[Image: Hadrian/Shutterstock]

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Matt Posky
Matt Posky

A staunch consumer advocate tracking industry trends and regulation. Before joining TTAC, Matt spent a decade working for marketing and research firms based in NYC. Clients included several of the world’s largest automakers, global tire brands, and aftermarket part suppliers. Dissatisfied with the corporate world and resentful of having to wear suits everyday, he pivoted to writing about cars. Since then, that man has become an ardent supporter of the right-to-repair movement, been interviewed on the auto industry by national radio broadcasts, driven more rental cars than anyone ever should, participated in amateur rallying events, and received the requisite minimum training as sanctioned by the SCCA. Handy with a wrench, Matt grew up surrounded by Detroit auto workers and managed to get a pizza delivery job before he was legally eligible. He later found himself driving box trucks through Manhattan, guaranteeing future sympathy for actual truckers. He continues to conduct research pertaining to the automotive sector as an independent contractor and has since moved back to his native Michigan, closer to where the cars are born. A contrarian, Matt claims to prefer understeer — stating that front and all-wheel drive vehicles cater best to his driving style.

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  • 28-Cars-Later 28-Cars-Later on Feb 11, 2023

    $699 to $899 for a subscription to Hyundais not named Equus or K9000000000?

    B**** please.

  • TDIGuy TDIGuy on Feb 15, 2023

    Don't know if US has it, but i've been seeing ads for a Hyundai "try before you buy" program in Canada. Basically a short term rental where Hyundai will pick up the tab if you buy one. Probably aimed at a different type of consumer than this story, but it sounds like a good idea to get some people hesitant about EVs.

  • Kwik_Shift_Pro4X As much problems as I had with my '96 Chevy Impala SS.....I would love to try one again. I've seen a Dark Cherry Metallic one today and it looked great.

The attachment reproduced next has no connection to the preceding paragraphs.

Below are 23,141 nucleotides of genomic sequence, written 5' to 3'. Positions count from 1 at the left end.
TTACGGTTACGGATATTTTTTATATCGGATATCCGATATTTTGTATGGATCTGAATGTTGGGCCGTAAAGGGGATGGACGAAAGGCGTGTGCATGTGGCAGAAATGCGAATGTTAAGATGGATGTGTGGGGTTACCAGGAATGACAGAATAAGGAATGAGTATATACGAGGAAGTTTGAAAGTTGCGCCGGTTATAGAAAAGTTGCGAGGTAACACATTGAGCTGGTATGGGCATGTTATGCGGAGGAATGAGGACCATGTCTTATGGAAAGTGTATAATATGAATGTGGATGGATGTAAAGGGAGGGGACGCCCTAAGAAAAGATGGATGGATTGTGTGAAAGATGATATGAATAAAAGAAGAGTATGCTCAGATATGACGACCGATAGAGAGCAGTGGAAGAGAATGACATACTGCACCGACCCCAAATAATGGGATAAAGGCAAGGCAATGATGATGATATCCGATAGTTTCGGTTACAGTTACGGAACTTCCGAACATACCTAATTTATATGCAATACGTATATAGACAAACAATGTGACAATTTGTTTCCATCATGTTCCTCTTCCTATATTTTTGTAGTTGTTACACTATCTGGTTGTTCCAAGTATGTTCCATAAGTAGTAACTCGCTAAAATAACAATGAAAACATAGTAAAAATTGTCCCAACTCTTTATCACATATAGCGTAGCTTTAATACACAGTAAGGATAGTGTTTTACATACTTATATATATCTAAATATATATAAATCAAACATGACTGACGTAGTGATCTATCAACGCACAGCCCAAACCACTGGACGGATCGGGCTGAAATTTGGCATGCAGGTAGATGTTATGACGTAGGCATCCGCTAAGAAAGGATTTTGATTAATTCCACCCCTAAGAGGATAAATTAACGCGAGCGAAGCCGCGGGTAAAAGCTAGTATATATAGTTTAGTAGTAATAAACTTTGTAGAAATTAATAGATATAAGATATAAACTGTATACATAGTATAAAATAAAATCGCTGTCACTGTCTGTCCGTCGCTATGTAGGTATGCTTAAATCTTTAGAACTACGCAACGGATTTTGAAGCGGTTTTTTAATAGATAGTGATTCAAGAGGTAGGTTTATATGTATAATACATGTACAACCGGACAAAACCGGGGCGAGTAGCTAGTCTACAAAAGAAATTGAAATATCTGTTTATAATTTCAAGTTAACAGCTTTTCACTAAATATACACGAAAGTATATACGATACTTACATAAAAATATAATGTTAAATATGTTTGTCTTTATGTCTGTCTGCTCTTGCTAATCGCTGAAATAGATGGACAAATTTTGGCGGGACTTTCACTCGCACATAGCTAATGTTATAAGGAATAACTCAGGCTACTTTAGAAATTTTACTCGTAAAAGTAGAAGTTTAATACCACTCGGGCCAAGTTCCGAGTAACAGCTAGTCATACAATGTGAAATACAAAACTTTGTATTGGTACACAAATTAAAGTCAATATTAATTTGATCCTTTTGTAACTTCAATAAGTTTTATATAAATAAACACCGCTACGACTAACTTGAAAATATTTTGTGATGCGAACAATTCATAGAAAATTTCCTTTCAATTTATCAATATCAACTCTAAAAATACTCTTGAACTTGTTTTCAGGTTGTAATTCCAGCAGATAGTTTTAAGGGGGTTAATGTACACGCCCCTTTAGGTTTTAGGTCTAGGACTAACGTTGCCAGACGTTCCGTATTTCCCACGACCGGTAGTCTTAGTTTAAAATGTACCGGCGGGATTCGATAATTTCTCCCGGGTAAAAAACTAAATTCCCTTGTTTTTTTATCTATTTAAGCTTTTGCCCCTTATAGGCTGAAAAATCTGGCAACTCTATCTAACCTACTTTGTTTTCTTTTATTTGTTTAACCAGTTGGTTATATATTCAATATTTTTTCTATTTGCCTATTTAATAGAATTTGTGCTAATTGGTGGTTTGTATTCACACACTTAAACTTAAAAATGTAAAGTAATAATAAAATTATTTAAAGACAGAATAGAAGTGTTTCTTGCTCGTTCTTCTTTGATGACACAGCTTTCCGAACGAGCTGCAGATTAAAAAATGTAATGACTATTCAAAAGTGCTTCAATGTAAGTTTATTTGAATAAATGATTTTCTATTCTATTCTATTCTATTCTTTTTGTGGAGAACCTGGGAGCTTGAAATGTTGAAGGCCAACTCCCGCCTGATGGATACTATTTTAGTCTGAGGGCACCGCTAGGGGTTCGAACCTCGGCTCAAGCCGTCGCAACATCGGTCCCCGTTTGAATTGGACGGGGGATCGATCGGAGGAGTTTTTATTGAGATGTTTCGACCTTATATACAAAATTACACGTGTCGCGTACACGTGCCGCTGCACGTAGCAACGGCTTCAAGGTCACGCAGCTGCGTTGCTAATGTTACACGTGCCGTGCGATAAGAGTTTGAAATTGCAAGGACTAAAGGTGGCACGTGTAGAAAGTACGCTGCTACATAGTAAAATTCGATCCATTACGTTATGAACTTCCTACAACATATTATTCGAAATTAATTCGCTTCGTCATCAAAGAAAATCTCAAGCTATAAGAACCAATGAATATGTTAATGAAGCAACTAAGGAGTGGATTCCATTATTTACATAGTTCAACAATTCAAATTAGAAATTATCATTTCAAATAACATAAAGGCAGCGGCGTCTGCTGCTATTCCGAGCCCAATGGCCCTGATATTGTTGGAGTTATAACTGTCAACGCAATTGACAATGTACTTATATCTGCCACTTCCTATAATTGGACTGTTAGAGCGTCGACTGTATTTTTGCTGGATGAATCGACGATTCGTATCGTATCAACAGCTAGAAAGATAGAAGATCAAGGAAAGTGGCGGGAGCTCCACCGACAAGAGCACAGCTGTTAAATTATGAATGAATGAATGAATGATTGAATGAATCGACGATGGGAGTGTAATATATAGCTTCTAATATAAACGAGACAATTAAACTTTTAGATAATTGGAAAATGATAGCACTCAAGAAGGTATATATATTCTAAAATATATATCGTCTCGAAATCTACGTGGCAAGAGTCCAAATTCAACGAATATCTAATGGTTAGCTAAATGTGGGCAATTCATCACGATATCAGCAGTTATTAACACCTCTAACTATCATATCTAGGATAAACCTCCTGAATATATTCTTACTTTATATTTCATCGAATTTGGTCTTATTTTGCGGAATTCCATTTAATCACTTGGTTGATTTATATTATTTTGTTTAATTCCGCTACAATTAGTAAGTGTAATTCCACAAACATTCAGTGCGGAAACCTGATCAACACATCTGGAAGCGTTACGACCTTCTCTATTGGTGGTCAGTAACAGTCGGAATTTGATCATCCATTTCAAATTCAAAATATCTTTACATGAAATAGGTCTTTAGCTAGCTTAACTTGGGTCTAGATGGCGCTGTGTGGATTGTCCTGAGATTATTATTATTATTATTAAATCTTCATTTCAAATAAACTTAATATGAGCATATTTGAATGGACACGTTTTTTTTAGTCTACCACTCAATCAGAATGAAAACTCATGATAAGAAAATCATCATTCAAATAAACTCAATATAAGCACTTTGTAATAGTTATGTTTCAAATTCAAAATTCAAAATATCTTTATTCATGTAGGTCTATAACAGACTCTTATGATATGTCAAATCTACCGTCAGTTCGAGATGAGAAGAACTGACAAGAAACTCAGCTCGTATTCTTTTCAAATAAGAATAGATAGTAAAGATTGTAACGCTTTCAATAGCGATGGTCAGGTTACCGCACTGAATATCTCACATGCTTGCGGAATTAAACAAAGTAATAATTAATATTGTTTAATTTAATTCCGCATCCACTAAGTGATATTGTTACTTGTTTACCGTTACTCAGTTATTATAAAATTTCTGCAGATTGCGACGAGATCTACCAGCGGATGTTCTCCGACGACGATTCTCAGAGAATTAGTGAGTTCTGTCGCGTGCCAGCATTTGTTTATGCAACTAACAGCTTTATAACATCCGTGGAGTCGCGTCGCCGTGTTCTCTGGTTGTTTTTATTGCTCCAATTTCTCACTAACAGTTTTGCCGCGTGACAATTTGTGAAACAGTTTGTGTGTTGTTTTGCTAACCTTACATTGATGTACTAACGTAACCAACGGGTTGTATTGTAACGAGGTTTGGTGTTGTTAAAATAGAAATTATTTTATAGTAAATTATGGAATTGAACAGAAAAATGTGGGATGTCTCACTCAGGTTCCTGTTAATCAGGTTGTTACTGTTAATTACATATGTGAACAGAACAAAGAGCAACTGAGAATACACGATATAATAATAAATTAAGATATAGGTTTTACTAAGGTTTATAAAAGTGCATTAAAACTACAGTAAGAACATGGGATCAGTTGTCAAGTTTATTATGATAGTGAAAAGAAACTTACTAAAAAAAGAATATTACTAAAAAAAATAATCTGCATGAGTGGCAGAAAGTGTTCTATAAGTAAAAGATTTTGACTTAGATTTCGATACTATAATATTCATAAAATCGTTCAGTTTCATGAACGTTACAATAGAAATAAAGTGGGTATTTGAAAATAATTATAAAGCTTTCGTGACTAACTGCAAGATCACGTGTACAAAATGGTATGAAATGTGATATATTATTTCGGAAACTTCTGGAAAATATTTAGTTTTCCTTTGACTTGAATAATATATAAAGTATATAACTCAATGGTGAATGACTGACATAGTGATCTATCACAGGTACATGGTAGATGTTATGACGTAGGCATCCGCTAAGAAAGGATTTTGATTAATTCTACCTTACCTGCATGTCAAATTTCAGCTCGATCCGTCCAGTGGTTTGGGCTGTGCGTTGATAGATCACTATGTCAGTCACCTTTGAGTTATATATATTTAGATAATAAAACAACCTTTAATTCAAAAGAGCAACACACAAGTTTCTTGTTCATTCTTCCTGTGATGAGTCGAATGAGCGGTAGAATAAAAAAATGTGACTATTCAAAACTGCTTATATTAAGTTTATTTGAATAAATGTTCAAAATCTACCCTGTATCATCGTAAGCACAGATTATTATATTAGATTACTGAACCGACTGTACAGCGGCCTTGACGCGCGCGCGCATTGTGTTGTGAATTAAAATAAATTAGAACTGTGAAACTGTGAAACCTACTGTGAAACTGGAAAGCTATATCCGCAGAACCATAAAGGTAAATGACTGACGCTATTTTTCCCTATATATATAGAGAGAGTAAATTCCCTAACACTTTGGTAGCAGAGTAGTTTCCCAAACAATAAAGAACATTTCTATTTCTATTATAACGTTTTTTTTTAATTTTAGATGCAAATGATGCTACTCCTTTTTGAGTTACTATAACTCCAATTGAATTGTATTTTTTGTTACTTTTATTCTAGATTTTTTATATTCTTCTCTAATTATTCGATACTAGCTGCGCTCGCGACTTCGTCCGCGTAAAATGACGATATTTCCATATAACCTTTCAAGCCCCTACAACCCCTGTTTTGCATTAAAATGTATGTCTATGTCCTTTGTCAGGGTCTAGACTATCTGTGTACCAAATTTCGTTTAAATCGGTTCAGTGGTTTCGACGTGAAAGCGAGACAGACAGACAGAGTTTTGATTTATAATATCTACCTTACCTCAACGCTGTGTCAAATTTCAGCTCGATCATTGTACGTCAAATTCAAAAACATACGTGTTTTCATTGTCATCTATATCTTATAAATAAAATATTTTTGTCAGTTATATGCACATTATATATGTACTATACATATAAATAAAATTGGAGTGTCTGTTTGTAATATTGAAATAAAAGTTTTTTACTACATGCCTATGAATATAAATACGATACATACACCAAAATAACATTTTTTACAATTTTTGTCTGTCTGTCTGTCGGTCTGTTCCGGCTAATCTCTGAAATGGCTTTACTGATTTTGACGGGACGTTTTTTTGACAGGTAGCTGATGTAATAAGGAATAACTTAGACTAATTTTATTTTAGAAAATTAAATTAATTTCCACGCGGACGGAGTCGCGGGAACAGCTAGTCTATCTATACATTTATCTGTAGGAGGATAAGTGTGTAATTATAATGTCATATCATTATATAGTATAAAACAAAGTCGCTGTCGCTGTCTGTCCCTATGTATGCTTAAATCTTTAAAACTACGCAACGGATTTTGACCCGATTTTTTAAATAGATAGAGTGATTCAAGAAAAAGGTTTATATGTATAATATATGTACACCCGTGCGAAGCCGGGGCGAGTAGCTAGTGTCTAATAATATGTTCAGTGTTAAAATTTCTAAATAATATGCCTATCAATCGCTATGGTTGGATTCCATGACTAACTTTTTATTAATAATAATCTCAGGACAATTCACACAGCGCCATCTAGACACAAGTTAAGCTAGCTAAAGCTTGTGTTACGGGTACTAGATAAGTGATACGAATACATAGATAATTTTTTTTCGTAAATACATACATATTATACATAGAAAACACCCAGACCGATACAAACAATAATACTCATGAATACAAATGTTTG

• Susan O’Neil There is a good reason to keep the Chevrolet Malibu and other 4 door family sedans! You can transport your parents and other somewhat handicapped people comfortably and safety! If someone can stand and pivot you can put them in your car. An armrest in the back seat is appreciated and a handle above the door! Oh…and leather seats so your passenger can slide across the seat! 😊Plus, you can place a full sized wheelchair or walker in the trunk! The car sits a little lower…so it’s doable! I currently have a Ford Fusion and we have a Honda Accord. Our previous cars were Mercury Sables-excellent for transporting handicapped people and equipment! As the population ages-sedans are a very practical choice! POV from a retired handicapped advocate and daughter! 😊
  • Freddie Remember those ads that say "Call your doctor if you still have...after four hours"?You don't need to call your doctor, just get behind the wheel of a CUV. In fact, just look at one.I'm a car guy with finite resources; I can't afford a practical car during the week plus a fun car on the weekend. My solution is my Honda Civic Si 4 door sedan. Maybe yours is a Dodge Charger (a lot of new Chargers are still on dealer lots).
  • Daniel J Interesting in that we have several weeks where the temperature stays below 45 but all weather tires can't be found in a shop anywhere. I guess all seasons are "good enough".
  • Steve Biro For all the talk about sedans vs CUVs and SUVs, I simply can’t bring myself to buy any modern vehicle. And I know it’s only going to get worse.